Thanks for the reply vlad
he said the same thing regarding the jubilee clip
its quick and easy to do and my corrosion is very small
but I like to do the job properly but it looks a pig Mad

jubilee clip bit of a bodge but opc said that's what they
fit because of the work involved Surprised
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911UK
Porsche Community
Porsche Community


Joined: 15 May 2002
Posts: 10335
Location: 911UK

1997 Porsche 993 Carrera 2

PostPosted: Mon Jan 20, 2014 11:41 pm    Post subject: Reply with quote

this was posted over in the US of A
http://forums.rennlist.com/rennforums/996-forum/715293-how-to-replace-leaking-rear-high-pressure-power-steering-hose-1999-996-a.html

Quote:
Replacing a Rear High Pressure Power Steering hose on a 1999 Porsche 996 Carrera 2...

Recently after a drive in my 1999 Porsche 996 I spotted some kind of fluid dripping from the engine on the passenger side. I couldn't immediately figure out if it was oil or water but since this car had never leaked anything since I'd bought it I was quite alarmed and frankly a bit scared. I've always said, almost anyone can buy a Porsche, but only the dedicated can maintain one.

The fluid that was dripping was kind of like oily water, and that just scared me even more as I immediately began thinking of the dreaded oil/water mixing syndrome. Well, after eliminating what things were definitely not in that area of the car I kind of figured that it was one of the power steering hoses since it seemed to be coming from above the variocam unit. Next I checked the power steering fluid level and lo and behold it was bone dry. At first I thought, that's not so bad, could certainly be worse. Well no, it is bad. The Pentosin power steering/clutch fluid used in this car is highly flammable and basically can set the car on fire should it land on the exhaust pipe.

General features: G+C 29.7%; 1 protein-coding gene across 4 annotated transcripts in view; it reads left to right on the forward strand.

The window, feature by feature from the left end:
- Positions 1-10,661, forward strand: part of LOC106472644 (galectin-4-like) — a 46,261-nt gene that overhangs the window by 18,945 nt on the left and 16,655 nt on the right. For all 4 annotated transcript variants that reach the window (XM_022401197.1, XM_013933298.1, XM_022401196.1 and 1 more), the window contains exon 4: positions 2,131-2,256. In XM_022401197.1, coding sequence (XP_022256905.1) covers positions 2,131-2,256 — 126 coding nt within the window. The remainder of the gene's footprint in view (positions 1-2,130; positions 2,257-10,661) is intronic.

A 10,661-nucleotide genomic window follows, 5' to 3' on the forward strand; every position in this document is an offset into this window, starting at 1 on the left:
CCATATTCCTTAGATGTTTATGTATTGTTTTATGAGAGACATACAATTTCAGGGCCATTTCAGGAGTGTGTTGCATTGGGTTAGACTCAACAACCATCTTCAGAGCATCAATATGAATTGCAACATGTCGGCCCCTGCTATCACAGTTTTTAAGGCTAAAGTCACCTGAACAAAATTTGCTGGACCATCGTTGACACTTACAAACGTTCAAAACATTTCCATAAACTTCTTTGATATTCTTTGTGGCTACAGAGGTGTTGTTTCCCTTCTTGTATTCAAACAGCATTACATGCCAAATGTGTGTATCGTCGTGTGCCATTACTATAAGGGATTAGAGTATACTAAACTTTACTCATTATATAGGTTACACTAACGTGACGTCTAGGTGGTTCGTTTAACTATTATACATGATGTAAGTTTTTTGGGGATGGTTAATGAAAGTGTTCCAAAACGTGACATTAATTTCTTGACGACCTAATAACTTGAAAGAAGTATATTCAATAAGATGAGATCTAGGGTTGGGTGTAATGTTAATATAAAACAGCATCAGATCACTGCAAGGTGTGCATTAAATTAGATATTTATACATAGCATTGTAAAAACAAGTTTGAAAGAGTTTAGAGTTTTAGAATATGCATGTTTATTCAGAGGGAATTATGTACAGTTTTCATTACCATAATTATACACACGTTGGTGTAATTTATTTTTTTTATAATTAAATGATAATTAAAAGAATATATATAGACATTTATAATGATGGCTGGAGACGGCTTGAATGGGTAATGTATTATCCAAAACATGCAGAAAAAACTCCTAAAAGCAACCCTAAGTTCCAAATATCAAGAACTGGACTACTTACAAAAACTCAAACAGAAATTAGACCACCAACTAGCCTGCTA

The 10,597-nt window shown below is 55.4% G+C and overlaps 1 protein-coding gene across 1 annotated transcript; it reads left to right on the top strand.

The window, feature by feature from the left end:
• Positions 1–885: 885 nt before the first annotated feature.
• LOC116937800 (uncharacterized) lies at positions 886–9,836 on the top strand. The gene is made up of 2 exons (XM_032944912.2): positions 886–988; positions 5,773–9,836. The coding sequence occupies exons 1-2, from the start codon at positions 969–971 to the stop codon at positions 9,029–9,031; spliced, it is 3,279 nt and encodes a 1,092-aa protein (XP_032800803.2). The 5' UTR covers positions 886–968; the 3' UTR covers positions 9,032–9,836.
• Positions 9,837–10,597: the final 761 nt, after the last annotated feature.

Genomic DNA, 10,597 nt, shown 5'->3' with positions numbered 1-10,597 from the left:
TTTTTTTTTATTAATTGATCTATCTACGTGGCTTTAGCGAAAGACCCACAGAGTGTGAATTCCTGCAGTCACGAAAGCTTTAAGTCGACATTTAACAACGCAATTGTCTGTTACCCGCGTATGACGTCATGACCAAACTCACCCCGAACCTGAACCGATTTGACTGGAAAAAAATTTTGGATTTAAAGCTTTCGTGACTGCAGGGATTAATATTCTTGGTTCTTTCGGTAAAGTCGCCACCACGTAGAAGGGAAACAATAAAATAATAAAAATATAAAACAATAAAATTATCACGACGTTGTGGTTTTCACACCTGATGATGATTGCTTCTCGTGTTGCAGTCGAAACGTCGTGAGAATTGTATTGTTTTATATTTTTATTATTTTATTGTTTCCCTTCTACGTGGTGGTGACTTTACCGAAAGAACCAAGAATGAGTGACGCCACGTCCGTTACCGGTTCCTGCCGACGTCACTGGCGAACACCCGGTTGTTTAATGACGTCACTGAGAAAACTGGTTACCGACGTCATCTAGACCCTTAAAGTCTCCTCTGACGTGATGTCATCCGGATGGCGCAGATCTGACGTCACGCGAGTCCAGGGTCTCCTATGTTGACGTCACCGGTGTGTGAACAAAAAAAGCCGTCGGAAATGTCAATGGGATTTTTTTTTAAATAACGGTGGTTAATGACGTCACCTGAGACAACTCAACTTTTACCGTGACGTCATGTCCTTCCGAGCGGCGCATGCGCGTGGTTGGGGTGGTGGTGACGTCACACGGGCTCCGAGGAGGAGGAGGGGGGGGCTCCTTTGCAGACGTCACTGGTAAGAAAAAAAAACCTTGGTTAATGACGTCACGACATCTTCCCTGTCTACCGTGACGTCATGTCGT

With the airbox removed I could see my leak was coming from what I identified as the high pressure line. I immediately took to the internet to see if anyone had posted a tutorial on how to swap out the leaking hose, and sadly I basically found next to nothing. A week after emailing the service manager for an estimate at one of few Porsche dealers where I live, and still getting no response, I decided it was time to take matters into my own hands.